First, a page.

Manufacturing hate

Right-wing outlets spread disinformation in wake of Quebec mosque shooting

Fox News repeats false report on shooter’s origin even after police had clarified
Photo: Rex Sorgatz

Fake news can travel halfway around the world while the truth is putting on its shoes.

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The coverage of Sunday night’s tragic mass killing at a Quebec City mosque is a case study of the traditional right-wing media’s and the so-called alt-right’s bigoted campaigns of disinformation.

Earlier today, Quebec police corrected reports that there were two suspects in the shooting, stating that one of the two men previously reported to be a suspect was in fact a witness. For hours, the man’s name as well as his alleged Moroccan background had been circulating on social media as a description of one of two shooters.

The only suspect, it turned out, was Alexander Bissonnette, a young, white conservative man who was born and raised in Quebec.

Even after the police issued this clarification, Fox News continued to circulate incorrect information on social media.

The Fox News tweet was posted Jan. 30 and was only removed Jan. 31 after the PMO demanded a retraction.
Update Jan. 31, 12:39 p.m. ET: Even after Ricochet, along with Glenn Greenwald at The Intercept, reported on Fox's circulation of this erroneous information, the tweet remained online for over 24 hours. On Tuesday, Jan. 31, the Prime Minister's Office issued a scathing letter to Fox demanding they retract and remove this misinformation. Soon after the PMO's statement, Fox News finally deleted the tweet and issued an apology.

This circulation of misinformation from Fox, a major U.S. network, was just the tip of the iceberg. Within minutes of the first reports of the shooting, which killed six and left several in critical condition, dozens of Twitter accounts and websites were spreading false reports that the shooters had been identified as Syrian refugees. Tweets like this one from user Bikers for Liberty, which was retweeted over 900 times, reported “breaking news” that the two shooters had been identified as Syrian refugees.

Late Sunday night, La Presse reported that one of the suspects was of Moroccan origin. This news, which today we learned to be false, was picked up and disseminated by many of the same alt-right and white supremacist social media accounts and websites. Needless to say, few of these sources noted that the alleged ethnic background of the suspect contradicted their earlier false reports involving Syrian refugees.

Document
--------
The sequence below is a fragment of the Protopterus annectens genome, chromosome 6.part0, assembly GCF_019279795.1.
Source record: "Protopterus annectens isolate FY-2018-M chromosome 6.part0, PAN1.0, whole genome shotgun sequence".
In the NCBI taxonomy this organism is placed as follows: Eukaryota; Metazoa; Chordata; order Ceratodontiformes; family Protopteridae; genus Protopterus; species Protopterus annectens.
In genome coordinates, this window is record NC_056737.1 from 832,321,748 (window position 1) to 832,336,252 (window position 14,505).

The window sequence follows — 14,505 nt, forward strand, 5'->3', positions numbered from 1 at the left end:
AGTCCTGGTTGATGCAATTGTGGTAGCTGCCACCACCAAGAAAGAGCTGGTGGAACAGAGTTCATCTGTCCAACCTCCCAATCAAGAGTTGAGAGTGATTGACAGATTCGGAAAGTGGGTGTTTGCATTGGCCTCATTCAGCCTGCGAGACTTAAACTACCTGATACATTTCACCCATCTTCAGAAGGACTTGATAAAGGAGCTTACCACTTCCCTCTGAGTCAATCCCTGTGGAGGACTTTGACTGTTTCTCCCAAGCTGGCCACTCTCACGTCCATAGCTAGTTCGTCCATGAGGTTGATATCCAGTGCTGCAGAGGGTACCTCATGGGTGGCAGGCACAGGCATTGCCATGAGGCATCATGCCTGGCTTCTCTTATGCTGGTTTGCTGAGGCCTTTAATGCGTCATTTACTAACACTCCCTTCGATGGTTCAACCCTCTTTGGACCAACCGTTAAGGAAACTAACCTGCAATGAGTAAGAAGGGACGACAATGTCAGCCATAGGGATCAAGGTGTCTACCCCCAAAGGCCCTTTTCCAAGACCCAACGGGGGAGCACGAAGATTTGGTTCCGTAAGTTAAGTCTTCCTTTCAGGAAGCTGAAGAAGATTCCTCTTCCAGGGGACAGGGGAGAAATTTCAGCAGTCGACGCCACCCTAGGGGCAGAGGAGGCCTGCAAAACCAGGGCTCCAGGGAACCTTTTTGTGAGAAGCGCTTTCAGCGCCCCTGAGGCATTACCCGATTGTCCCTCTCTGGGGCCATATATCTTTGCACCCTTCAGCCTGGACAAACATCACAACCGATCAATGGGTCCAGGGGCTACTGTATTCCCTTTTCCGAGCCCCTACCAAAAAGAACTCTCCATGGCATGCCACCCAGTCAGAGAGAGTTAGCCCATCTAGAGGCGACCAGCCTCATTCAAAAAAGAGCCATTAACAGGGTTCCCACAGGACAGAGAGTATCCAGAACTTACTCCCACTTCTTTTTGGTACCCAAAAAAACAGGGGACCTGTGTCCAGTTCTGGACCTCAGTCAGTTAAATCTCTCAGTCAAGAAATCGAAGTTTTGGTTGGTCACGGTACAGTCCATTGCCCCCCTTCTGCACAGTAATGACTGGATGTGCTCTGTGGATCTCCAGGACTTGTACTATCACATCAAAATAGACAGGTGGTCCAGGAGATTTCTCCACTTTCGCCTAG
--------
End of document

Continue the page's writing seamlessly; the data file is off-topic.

Whoever leaked the name and background of the presumed suspects last night caused a great deal of confusion. And it’s no wonder the alt-right and white supremacists on social media ran with the false report. Instead of an attack on a mosque potentially motivated by anti-Muslim bigotry, it looked more likely to be an Islamist attack of some sort. (Note: As of publication, police have still not released any information on the suspect’s motivation.)

For right-wing ideologues, nothing would have been more timely and welcoming than the news that the shooting was a violent inter-Muslim affair. Not only would something like this have absolved them of their own responsibility in stoking anti-Muslim sentiment in Quebec and in North America in general, but it would have served as another pretext to point more fingers at the minority Muslim community. Those who reported the suspect-who-turned-out-to-be-a-witness’ name and background were either consciously racist or highly incompetent and ill-equipped to handle such a sensitive piece of unconfirmed information.

For those who prefer to deal with facts, a clearer picture is now emerging. The prime suspect’s name is Alexandre Bissonnette. He’s a 27-year-old Quebecer. More facts will emerge in the hours and days ahead. Meanwhile, thanks to racists on social media and grossly irresponsible media outlets such as Fox News, many lies have travelled halfway around the world and then some.

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